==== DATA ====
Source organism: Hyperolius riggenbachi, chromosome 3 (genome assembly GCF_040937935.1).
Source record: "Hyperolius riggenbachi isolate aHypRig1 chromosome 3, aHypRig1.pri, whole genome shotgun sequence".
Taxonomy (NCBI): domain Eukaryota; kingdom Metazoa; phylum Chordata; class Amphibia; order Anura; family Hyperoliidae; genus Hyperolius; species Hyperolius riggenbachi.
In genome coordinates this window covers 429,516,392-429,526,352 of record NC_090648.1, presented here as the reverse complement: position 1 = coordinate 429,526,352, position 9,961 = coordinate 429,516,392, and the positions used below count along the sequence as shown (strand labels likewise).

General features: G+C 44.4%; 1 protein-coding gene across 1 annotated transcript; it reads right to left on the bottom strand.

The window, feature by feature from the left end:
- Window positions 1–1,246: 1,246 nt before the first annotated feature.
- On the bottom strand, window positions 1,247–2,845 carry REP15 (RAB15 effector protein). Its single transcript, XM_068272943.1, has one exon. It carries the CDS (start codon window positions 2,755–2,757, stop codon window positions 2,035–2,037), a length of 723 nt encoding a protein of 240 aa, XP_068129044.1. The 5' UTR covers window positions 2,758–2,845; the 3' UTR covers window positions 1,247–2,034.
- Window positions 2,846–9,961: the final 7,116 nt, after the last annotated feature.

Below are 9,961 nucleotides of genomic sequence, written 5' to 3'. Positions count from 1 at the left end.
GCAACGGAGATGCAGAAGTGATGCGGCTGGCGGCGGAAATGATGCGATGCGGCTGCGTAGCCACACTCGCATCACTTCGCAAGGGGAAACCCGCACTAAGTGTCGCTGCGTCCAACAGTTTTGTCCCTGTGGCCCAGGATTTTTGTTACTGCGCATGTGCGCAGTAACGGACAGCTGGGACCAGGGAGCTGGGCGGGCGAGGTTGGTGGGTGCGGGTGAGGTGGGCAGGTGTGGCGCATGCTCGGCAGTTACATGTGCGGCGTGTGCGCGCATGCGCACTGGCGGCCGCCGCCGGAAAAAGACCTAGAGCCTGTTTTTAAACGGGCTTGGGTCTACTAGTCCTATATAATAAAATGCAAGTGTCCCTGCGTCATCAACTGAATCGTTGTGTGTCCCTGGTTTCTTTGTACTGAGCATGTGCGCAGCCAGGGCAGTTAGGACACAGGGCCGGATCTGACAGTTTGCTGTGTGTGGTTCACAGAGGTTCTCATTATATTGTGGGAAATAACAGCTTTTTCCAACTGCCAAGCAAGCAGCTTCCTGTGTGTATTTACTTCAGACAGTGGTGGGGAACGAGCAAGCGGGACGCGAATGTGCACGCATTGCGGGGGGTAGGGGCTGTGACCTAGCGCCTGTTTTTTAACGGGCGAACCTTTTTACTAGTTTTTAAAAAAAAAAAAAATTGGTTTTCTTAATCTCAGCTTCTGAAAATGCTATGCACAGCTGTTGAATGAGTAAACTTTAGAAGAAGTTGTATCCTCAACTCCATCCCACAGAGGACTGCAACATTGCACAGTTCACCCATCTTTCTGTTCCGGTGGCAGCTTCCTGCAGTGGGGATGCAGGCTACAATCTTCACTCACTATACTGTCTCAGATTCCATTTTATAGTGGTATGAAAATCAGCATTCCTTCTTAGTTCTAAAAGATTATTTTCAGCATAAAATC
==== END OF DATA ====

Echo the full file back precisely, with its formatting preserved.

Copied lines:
Source organism: Hyperolius riggenbachi, chromosome 3 (genome assembly GCF_040937935.1).
Source record: "Hyperolius riggenbachi isolate aHypRig1 chromosome 3, aHypRig1.pri, whole genome shotgun sequence".
Taxonomy (NCBI): domain Eukaryota; kingdom Metazoa; phylum Chordata; class Amphibia; order Anura; family Hyperoliidae; genus Hyperolius; species Hyperolius riggenbachi.
In genome coordinates this window covers 429,516,392-429,526,352 of record NC_090648.1, presented here as the reverse complement: position 1 = coordinate 429,526,352, position 9,961 = coordinate 429,516,392, and the positions used below count along the sequence as shown (strand labels likewise).

General features: G+C 44.4%; 1 protein-coding gene across 1 annotated transcript; it reads right to left on the bottom strand.

The window, feature by feature from the left end:
- Window positions 1–1,246: 1,246 nt before the first annotated feature.
- On the bottom strand, window positions 1,247–2,845 carry REP15 (RAB15 effector protein). Its single transcript, XM_068272943.1, has one exon. It carries the CDS (start codon window positions 2,755–2,757, stop codon window positions 2,035–2,037), a length of 723 nt encoding a protein of 240 aa, XP_068129044.1. The 5' UTR covers window positions 2,758–2,845; the 3' UTR covers window positions 1,247–2,034.
- Window positions 2,846–9,961: the final 7,116 nt, after the last annotated feature.

Below are 9,961 nucleotides of genomic sequence, written 5' to 3'. Positions count from 1 at the left end.
GCAACGGAGATGCAGAAGTGATGCGGCTGGCGGCGGAAATGATGCGATGCGGCTGCGTAGCCACACTCGCATCACTTCGCAAGGGGAAACCCGCACTAAGTGTCGCTGCGTCCAACAGTTTTGTCCCTGTGGCCCAGGATTTTTGTTACTGCGCATGTGCGCAGTAACGGACAGCTGGGACCAGGGAGCTGGGCGGGCGAGGTTGGTGGGTGCGGGTGAGGTGGGCAGGTGTGGCGCATGCTCGGCAGTTACATGTGCGGCGTGTGCGCGCATGCGCACTGGCGGCCGCCGCCGGAAAAAGACCTAGAGCCTGTTTTTAAACGGGCTTGGGTCTACTAGTCCTATATAATAAAATGCAAGTGTCCCTGCGTCATCAACTGAATCGTTGTGTGTCCCTGGTTTCTTTGTACTGAGCATGTGCGCAGCCAGGGCAGTTAGGACACAGGGCCGGATCTGACAGTTTGCTGTGTGTGGTTCACAGAGGTTCTCATTATATTGTGGGAAATAACAGCTTTTTCCAACTGCCAAGCAAGCAGCTTCCTGTGTGTATTTACTTCAGACAGTGGTGGGGAACGAGCAAGCGGGACGCGAATGTGCACGCATTGCGGGGGGTAGGGGCTGTGACCTAGCGCCTGTTTTTTAACGGGCGAACCTTTTTACTAGTTTTTAAAAAAAAAAAAAATTGGTTTTCTTAATCTCAGCTTCTGAAAATGCTATGCACAGCTGTTGAATGAGTAAACTTTAGAAGAAGTTGTATCCTCAACTCCATCCCACAGAGGACTGCAACATTGCACAGTTCACCCATCTTTCTGTTCCGGTGGCAGCTTCCTGCAGTGGGGATGCAGGCTACAATCTTCACTCACTATACTGTCTCAGATTCCATTTTATAGTGGTATGAAAATCAGCATTCCTTCTTAGTTCTAAAAGATTATTTTCAGCATAAAATC